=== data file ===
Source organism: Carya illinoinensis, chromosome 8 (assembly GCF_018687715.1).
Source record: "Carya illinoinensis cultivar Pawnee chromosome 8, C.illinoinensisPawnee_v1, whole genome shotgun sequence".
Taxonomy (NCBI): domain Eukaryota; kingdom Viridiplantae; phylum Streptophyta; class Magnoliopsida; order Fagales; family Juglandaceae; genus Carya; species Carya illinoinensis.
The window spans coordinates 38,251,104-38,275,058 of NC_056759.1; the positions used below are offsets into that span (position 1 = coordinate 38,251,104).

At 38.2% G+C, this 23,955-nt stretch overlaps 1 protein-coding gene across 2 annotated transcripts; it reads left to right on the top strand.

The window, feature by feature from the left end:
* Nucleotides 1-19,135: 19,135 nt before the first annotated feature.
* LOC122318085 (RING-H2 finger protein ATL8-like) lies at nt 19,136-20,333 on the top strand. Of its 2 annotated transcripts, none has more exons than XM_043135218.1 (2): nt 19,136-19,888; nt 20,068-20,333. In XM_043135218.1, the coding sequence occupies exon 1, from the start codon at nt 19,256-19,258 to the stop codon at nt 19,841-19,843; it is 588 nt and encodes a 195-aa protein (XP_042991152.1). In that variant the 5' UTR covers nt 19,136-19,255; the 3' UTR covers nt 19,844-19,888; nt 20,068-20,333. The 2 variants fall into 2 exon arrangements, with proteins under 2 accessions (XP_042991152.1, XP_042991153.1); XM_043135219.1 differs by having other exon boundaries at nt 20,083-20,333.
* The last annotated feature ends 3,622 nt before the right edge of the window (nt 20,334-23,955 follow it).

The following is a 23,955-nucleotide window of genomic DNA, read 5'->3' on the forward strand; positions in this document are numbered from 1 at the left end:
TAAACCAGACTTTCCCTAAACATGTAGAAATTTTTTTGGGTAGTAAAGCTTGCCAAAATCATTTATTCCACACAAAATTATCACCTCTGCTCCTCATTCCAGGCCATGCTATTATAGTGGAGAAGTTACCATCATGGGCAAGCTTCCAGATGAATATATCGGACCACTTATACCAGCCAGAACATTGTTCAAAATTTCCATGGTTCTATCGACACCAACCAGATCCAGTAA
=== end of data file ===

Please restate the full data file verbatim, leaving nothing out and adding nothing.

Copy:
Source organism: Carya illinoinensis, chromosome 8 (assembly GCF_018687715.1).
Source record: "Carya illinoinensis cultivar Pawnee chromosome 8, C.illinoinensisPawnee_v1, whole genome shotgun sequence".
Taxonomy (NCBI): domain Eukaryota; kingdom Viridiplantae; phylum Streptophyta; class Magnoliopsida; order Fagales; family Juglandaceae; genus Carya; species Carya illinoinensis.
The window spans coordinates 38,251,104-38,275,058 of NC_056759.1; the positions used below are offsets into that span (position 1 = coordinate 38,251,104).

At 38.2% G+C, this 23,955-nt stretch overlaps 1 protein-coding gene across 2 annotated transcripts; it reads left to right on the top strand.

The window, feature by feature from the left end:
* Nucleotides 1-19,135: 19,135 nt before the first annotated feature.
* LOC122318085 (RING-H2 finger protein ATL8-like) lies at nt 19,136-20,333 on the top strand. Of its 2 annotated transcripts, none has more exons than XM_043135218.1 (2): nt 19,136-19,888; nt 20,068-20,333. In XM_043135218.1, the coding sequence occupies exon 1, from the start codon at nt 19,256-19,258 to the stop codon at nt 19,841-19,843; it is 588 nt and encodes a 195-aa protein (XP_042991152.1). In that variant the 5' UTR covers nt 19,136-19,255; the 3' UTR covers nt 19,844-19,888; nt 20,068-20,333. The 2 variants fall into 2 exon arrangements, with proteins under 2 accessions (XP_042991152.1, XP_042991153.1); XM_043135219.1 differs by having other exon boundaries at nt 20,083-20,333.
* The last annotated feature ends 3,622 nt before the right edge of the window (nt 20,334-23,955 follow it).

The following is a 23,955-nucleotide window of genomic DNA, read 5'->3' on the forward strand; positions in this document are numbered from 1 at the left end:
TAAACCAGACTTTCCCTAAACATGTAGAAATTTTTTTGGGTAGTAAAGCTTGCCAAAATCATTTATTCCACACAAAATTATCACCTCTGCTCCTCATTCCAGGCCATGCTATTATAGTGGAGAAGTTACCATCATGGGCAAGCTTCCAGATGAATATATCGGACCACTTATACCAGCCAGAACATTGTTCAAAATTTCCATGGTTCTATCGACACCAACCAGATCCAGTAA